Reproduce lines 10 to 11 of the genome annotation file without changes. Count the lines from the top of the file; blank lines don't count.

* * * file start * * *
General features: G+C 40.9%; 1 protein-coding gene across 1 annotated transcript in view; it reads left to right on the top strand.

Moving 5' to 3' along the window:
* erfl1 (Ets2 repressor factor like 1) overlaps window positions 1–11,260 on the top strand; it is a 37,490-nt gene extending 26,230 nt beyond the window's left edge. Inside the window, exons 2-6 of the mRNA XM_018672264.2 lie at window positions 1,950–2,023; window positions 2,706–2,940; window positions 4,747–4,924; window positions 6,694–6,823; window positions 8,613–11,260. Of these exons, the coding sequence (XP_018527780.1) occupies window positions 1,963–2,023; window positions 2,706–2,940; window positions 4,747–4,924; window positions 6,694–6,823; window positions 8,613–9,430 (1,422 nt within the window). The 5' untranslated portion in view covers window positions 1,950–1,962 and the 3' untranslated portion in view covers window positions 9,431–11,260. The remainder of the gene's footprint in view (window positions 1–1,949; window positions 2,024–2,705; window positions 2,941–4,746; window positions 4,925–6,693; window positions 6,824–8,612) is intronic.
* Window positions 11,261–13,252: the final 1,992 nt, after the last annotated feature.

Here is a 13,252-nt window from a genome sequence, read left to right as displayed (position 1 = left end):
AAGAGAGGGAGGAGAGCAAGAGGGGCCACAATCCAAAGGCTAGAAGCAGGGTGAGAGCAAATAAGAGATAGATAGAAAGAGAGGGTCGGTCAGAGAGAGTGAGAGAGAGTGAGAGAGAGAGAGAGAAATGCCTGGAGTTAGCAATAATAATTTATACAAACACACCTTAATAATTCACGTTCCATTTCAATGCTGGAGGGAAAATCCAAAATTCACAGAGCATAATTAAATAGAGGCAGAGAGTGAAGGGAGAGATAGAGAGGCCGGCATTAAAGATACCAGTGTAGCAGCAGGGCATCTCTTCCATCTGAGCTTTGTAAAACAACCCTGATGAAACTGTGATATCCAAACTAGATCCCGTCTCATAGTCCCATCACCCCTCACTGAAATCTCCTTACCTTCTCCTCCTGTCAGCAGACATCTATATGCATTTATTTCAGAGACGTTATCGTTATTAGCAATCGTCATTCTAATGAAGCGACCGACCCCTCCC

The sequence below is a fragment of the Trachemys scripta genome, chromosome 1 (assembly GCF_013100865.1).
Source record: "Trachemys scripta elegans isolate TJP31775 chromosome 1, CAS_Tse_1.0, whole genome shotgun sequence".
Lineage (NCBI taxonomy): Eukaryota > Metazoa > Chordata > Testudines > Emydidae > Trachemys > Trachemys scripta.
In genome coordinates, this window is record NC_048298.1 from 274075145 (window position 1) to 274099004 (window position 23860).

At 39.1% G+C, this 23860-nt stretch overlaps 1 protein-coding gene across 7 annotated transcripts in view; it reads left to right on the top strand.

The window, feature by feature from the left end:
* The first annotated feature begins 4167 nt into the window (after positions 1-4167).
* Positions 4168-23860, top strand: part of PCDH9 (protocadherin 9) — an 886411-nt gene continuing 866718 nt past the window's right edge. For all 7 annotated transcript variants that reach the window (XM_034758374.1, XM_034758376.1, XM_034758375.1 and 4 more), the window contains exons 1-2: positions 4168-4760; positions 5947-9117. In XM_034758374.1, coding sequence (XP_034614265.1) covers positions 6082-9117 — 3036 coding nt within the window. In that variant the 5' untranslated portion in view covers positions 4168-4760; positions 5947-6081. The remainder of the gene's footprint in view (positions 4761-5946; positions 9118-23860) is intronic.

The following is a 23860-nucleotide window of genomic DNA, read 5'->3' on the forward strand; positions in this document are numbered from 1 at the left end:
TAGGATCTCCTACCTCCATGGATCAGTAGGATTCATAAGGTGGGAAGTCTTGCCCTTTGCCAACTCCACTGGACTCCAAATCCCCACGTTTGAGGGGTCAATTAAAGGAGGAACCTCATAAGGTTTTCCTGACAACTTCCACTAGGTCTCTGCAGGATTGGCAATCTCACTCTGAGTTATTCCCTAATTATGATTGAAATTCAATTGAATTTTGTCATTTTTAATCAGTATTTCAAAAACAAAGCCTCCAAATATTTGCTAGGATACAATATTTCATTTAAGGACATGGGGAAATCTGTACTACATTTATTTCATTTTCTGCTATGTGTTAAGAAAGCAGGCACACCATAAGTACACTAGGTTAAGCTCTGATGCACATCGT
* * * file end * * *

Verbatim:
In genome coordinates, this window is record NC_048298.1 from 274075145 (window position 1) to 274099004 (window position 23860).

At 39.1% G+C, this 23860-nt stretch overlaps 1 protein-coding gene across 7 annotated transcripts in view; it reads left to right on the top strand.